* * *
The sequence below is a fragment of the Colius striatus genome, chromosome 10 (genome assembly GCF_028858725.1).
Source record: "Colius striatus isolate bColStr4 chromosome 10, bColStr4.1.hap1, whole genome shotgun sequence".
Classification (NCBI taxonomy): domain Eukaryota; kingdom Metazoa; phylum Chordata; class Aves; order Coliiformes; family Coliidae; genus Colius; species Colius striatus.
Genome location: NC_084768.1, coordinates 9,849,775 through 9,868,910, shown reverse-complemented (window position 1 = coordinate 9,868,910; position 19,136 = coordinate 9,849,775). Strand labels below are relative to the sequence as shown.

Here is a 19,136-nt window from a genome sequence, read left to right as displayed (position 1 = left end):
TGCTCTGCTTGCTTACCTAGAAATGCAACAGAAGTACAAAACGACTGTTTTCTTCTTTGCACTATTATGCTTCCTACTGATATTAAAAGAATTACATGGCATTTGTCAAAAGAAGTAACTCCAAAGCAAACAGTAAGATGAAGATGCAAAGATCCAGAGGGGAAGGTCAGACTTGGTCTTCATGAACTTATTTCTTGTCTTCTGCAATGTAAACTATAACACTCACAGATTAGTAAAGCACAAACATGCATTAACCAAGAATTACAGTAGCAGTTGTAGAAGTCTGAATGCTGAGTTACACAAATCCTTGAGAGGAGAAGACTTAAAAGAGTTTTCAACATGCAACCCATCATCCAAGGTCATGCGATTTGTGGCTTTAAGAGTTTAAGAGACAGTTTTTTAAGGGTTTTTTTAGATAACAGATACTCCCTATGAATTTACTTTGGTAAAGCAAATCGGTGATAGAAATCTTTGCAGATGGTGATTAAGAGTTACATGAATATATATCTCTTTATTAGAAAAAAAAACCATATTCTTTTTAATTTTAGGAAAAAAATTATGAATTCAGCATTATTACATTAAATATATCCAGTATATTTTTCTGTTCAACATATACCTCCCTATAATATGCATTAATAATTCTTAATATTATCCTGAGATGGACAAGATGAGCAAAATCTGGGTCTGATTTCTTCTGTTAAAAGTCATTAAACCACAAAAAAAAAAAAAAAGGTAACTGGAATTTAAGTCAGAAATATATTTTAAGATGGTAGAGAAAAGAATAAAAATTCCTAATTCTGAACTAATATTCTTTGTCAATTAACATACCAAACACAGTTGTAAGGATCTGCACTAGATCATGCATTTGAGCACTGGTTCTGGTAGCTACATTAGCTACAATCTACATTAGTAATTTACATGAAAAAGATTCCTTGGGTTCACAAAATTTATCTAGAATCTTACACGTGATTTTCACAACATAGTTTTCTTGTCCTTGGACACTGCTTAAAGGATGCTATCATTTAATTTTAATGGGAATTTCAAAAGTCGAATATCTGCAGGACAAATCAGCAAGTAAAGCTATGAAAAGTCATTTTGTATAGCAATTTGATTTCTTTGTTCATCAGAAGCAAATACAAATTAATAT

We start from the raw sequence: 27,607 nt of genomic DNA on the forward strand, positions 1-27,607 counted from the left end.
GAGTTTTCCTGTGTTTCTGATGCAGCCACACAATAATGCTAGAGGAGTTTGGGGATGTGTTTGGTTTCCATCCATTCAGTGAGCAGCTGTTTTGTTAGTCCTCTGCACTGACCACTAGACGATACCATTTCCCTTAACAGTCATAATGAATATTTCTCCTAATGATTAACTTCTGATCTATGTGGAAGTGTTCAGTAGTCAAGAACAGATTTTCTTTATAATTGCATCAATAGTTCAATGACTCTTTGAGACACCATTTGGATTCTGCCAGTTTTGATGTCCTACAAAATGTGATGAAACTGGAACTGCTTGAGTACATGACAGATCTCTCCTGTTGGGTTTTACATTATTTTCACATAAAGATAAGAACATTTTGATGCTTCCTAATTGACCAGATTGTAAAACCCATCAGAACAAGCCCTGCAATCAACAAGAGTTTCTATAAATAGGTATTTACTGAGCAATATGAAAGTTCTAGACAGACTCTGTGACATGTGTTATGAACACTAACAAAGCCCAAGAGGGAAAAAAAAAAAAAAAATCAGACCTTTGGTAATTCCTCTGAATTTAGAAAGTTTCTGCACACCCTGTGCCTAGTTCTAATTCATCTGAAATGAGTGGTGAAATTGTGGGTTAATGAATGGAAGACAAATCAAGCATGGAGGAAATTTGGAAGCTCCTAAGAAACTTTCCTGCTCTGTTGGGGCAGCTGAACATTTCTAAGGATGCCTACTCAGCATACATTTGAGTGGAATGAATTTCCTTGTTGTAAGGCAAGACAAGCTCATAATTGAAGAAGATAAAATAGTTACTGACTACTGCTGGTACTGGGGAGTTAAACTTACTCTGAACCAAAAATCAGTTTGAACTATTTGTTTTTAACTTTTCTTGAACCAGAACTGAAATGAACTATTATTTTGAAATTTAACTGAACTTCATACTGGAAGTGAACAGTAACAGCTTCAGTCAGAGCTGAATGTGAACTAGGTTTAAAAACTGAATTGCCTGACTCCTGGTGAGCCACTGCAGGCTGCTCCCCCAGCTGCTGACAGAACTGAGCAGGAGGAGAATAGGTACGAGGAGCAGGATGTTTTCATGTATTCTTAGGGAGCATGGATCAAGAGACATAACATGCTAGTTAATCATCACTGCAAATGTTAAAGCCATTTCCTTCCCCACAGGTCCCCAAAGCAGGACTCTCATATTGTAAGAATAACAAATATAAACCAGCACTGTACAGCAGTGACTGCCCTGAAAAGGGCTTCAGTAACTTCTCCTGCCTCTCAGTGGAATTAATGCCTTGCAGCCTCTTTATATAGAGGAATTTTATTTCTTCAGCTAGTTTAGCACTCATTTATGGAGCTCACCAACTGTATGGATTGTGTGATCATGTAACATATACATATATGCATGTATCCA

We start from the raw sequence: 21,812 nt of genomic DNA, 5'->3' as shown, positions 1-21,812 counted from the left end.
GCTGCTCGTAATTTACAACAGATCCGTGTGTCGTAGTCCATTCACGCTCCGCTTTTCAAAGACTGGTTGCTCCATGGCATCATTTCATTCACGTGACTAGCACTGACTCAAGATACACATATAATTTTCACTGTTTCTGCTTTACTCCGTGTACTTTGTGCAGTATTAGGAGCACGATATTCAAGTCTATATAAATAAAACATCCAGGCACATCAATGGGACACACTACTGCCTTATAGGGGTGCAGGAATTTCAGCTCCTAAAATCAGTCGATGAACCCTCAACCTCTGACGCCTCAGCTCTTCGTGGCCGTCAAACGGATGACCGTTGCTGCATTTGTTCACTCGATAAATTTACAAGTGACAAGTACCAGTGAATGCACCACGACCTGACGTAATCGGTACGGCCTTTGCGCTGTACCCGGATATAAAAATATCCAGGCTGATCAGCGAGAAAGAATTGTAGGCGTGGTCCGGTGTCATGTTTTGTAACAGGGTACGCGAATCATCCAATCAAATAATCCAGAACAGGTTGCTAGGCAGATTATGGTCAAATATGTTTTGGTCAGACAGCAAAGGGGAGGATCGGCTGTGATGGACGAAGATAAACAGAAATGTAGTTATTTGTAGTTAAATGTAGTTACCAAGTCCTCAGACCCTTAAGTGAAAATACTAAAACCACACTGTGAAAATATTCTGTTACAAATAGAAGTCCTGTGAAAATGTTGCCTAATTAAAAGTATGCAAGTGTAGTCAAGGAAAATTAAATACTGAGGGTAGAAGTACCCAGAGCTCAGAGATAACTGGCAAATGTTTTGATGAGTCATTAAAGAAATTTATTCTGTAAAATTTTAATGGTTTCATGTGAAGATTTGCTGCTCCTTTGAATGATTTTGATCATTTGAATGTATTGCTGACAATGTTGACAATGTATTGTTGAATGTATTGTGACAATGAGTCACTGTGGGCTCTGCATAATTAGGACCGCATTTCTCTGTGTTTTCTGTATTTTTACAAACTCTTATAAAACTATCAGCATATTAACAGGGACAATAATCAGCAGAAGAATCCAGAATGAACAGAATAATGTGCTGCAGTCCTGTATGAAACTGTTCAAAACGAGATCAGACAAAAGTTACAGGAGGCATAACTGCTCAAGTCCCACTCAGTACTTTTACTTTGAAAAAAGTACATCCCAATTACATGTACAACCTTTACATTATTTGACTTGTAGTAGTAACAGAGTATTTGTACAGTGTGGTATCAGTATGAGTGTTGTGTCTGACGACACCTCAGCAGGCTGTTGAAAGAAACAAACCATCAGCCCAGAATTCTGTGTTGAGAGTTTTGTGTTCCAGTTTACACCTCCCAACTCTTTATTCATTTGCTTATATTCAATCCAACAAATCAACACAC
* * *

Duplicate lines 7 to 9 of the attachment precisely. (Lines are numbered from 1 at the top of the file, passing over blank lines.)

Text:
We start from the raw sequence: 27,607 nt of genomic DNA on the forward strand, positions 1-27,607 counted from the left end.
GAGTTTTCCTGTGTTTCTGATGCAGCCACACAATAATGCTAGAGGAGTTTGGGGATGTGTTTGGTTTCCATCCATTCAGTGAGCAGCTGTTTTGTTAGTCCTCTGCACTGACCACTAGACGATACCATTTCCCTTAACAGTCATAATGAATATTTCTCCTAATGATTAACTTCTGATCTATGTGGAAGTGTTCAGTAGTCAAGAACAGATTTTCTTTATAATTGCATCAATAGTTCAATGACTCTTTGAGACACCATTTGGATTCTGCCAGTTTTGATGTCCTACAAAATGTGATGAAACTGGAACTGCTTGAGTACATGACAGATCTCTCCTGTTGGGTTTTACATTATTTTCACATAAAGATAAGAACATTTTGATGCTTCCTAATTGACCAGATTGTAAAACCCATCAGAACAAGCCCTGCAATCAACAAGAGTTTCTATAAATAGGTATTTACTGAGCAATATGAAAGTTCTAGACAGACTCTGTGACATGTGTTATGAACACTAACAAAGCCCAAGAGGGAAAAAAAAAAAAAAAATCAGACCTTTGGTAATTCCTCTGAATTTAGAAAGTTTCTGCACACCCTGTGCCTAGTTCTAATTCATCTGAAATGAGTGGTGAAATTGTGGGTTAATGAATGGAAGACAAATCAAGCATGGAGGAAATTTGGAAGCTCCTAAGAAACTTTCCTGCTCTGTTGGGGCAGCTGAACATTTCTAAGGATGCCTACTCAGCATACATTTGAGTGGAATGAATTTCCTTGTTGTAAGGCAAGACAAGCTCATAATTGAAGAAGATAAAATAGTTACTGACTACTGCTGGTACTGGGGAGTTAAACTTACTCTGAACCAAAAATCAGTTTGAACTATTTGTTTTTAACTTTTCTTGAACCAGAACTGAAATGAACTATTATTTTGAAATTTAACTGAACTTCATACTGGAAGTGAACAGTAACAGCTTCAGTCAGAGCTGAATGTGAACTAGGTTTAAAAACTGAATTGCCTGACTCCTGGTGAGCCACTGCAGGCTGCTCCCCCAGCTGCTGACAGAACTGAGCAGGAGGAGAATAGGTACGAGGAGCAGGATGTTTTCATGTATTCTTAGGGAGCATGGATCAAGAGACATAACATGCTAGTTAATCATCACTGCAAATGTTAAAGCCATTTCCTTCCCCACAGGTCCCCAAAGCAGGACTCTCATATTGTAAGAATAACAAATATAAACCAGCACTGTACAGCAGTGACTGCCCTGAAAAGGGCTTCAGTAACTTCTCCTGCCTCTCAGTGGAATTAATGCCTTGCAGCCTCTTTATATAGAGGAATTTTATTTCTTCAGCTAGTTTAGCACTCATTTATGGAGCTCACCAACTGTATGGATTGTGTGATCATGTAACATATACATATATGCATGTATCCA

We start from the raw sequence: 21,812 nt of genomic DNA, 5'->3' as shown, positions 1-21,812 counted from the left end.